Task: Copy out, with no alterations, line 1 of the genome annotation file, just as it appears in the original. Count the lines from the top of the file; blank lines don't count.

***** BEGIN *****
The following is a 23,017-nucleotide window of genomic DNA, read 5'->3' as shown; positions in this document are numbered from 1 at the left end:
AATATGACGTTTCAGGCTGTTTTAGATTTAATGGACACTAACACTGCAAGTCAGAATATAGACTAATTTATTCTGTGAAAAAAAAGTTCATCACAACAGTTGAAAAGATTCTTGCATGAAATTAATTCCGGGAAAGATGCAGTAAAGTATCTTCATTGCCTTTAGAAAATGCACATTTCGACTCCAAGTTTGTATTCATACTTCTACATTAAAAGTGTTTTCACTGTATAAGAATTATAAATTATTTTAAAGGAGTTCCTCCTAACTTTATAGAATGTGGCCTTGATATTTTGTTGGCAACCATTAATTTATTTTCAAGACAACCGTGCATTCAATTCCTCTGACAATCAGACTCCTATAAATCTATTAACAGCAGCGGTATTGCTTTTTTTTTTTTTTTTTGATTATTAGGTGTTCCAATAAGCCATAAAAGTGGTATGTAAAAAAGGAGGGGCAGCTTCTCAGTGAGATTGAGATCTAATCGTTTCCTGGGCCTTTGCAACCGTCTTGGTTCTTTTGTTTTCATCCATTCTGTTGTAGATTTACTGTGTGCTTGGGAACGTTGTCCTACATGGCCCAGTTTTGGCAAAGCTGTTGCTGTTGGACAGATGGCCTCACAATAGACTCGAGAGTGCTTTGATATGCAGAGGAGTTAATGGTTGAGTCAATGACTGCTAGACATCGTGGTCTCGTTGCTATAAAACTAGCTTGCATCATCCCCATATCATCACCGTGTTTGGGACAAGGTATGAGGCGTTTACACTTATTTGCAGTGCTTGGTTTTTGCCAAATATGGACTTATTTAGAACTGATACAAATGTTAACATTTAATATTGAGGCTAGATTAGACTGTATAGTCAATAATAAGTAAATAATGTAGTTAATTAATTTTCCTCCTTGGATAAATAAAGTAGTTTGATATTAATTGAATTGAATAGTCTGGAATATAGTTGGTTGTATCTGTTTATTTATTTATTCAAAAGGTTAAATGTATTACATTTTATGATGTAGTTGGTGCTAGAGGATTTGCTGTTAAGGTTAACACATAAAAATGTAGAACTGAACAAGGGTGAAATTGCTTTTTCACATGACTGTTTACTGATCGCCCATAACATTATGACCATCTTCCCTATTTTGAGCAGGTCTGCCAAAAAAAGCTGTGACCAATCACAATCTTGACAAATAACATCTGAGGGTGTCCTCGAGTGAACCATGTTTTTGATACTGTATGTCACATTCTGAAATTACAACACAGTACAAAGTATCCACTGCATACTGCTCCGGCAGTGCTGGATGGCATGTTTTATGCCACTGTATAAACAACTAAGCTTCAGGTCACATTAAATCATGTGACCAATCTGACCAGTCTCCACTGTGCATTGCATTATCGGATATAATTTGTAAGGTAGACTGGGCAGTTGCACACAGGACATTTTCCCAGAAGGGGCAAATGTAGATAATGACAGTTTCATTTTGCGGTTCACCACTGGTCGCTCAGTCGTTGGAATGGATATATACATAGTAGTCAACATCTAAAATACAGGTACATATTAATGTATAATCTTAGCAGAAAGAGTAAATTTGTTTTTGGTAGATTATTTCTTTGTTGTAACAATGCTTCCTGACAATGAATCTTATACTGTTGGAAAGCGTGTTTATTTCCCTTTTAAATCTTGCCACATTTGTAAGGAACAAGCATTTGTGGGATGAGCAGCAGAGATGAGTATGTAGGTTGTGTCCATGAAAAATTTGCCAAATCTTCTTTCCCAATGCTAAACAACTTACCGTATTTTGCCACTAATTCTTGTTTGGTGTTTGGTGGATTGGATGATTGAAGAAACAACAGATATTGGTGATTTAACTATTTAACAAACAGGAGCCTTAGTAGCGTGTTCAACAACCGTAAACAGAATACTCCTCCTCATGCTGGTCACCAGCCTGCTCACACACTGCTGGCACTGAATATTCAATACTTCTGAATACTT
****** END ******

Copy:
The following is a 23,017-nucleotide window of genomic DNA, read 5'->3' as shown; positions in this document are numbered from 1 at the left end: